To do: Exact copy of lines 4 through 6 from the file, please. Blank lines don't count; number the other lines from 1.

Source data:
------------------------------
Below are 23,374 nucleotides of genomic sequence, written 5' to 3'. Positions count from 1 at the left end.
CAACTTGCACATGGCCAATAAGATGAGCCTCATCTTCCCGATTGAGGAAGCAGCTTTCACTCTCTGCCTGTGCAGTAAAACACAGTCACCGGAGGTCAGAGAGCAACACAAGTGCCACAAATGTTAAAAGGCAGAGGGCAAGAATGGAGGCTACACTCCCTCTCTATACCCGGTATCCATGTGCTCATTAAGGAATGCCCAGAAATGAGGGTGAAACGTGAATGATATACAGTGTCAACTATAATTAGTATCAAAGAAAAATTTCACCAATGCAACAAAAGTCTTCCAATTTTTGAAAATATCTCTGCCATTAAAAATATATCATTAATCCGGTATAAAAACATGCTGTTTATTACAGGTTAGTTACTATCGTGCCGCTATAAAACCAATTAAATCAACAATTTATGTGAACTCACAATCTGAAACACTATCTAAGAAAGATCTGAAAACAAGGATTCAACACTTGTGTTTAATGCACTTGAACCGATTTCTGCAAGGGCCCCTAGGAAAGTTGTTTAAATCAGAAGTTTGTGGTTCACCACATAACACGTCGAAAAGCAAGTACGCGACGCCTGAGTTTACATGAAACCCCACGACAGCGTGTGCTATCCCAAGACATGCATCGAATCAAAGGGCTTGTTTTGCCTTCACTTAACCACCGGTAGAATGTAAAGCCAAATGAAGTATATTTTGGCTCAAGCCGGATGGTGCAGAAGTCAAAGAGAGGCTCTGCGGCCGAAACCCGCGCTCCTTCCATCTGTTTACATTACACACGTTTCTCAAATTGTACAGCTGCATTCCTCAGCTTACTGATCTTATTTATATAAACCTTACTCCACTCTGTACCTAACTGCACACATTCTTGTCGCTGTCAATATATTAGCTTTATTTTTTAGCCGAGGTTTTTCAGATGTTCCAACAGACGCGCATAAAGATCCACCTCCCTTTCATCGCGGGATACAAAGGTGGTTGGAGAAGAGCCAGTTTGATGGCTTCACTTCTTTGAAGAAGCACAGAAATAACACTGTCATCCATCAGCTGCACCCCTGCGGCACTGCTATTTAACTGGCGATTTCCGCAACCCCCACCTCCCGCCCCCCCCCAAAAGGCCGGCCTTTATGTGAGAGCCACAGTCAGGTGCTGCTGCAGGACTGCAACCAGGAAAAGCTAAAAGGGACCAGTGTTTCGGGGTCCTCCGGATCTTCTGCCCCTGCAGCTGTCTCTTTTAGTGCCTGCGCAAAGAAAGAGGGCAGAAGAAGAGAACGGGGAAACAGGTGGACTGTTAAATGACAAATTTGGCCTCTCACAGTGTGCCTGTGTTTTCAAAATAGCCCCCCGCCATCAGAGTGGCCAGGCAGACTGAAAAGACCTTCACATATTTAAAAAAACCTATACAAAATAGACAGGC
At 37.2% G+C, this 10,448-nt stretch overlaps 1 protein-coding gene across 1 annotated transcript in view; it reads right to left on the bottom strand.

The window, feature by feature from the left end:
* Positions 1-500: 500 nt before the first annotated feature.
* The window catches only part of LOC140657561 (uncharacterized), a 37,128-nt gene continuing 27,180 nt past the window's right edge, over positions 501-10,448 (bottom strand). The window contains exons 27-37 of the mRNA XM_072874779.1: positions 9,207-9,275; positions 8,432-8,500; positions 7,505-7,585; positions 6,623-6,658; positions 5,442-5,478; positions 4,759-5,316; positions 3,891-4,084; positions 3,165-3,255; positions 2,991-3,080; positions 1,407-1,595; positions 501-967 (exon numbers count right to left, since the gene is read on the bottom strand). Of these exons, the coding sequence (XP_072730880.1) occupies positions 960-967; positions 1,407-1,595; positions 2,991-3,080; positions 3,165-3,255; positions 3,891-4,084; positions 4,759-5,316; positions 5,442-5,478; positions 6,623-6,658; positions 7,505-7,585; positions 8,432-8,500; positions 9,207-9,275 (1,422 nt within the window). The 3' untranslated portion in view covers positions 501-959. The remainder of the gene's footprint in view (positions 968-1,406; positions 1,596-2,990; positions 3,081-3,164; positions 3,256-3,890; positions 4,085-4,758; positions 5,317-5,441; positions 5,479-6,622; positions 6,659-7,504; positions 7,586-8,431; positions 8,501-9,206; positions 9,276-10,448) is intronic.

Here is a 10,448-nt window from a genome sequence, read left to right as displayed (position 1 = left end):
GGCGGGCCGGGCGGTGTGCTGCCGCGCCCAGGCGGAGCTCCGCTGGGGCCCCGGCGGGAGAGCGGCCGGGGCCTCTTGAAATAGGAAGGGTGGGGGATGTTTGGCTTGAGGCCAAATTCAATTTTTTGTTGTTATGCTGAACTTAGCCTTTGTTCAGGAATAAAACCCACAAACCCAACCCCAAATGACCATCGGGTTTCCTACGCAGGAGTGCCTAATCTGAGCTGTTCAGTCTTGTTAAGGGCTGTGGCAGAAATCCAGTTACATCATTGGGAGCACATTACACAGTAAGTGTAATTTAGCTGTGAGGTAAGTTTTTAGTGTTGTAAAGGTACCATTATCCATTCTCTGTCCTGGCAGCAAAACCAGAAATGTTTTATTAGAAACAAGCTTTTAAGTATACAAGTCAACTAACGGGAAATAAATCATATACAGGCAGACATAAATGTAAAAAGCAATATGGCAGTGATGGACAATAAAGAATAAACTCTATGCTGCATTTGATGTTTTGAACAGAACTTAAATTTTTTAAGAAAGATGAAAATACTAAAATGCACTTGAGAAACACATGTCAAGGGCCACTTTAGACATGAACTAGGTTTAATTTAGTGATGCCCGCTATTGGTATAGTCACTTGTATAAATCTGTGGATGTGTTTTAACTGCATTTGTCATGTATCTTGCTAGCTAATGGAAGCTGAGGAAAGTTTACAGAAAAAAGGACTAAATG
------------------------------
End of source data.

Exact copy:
The window, feature by feature from the left end:
* Positions 1-500: 500 nt before the first annotated feature.
* The window catches only part of LOC140657561 (uncharacterized), a 37,128-nt gene continuing 27,180 nt past the window's right edge, over positions 501-10,448 (bottom strand). The window contains exons 27-37 of the mRNA XM_072874779.1: positions 9,207-9,275; positions 8,432-8,500; positions 7,505-7,585; positions 6,623-6,658; positions 5,442-5,478; positions 4,759-5,316; positions 3,891-4,084; positions 3,165-3,255; positions 2,991-3,080; positions 1,407-1,595; positions 501-967 (exon numbers count right to left, since the gene is read on the bottom strand). Of these exons, the coding sequence (XP_072730880.1) occupies positions 960-967; positions 1,407-1,595; positions 2,991-3,080; positions 3,165-3,255; positions 3,891-4,084; positions 4,759-5,316; positions 5,442-5,478; positions 6,623-6,658; positions 7,505-7,585; positions 8,432-8,500; positions 9,207-9,275 (1,422 nt within the window). The 3' untranslated portion in view covers positions 501-959. The remainder of the gene's footprint in view (positions 968-1,406; positions 1,596-2,990; positions 3,081-3,164; positions 3,256-3,890; positions 4,085-4,758; positions 5,317-5,441; positions 5,479-6,622; positions 6,659-7,504; positions 7,586-8,431; positions 8,501-9,206; positions 9,276-10,448) is intronic.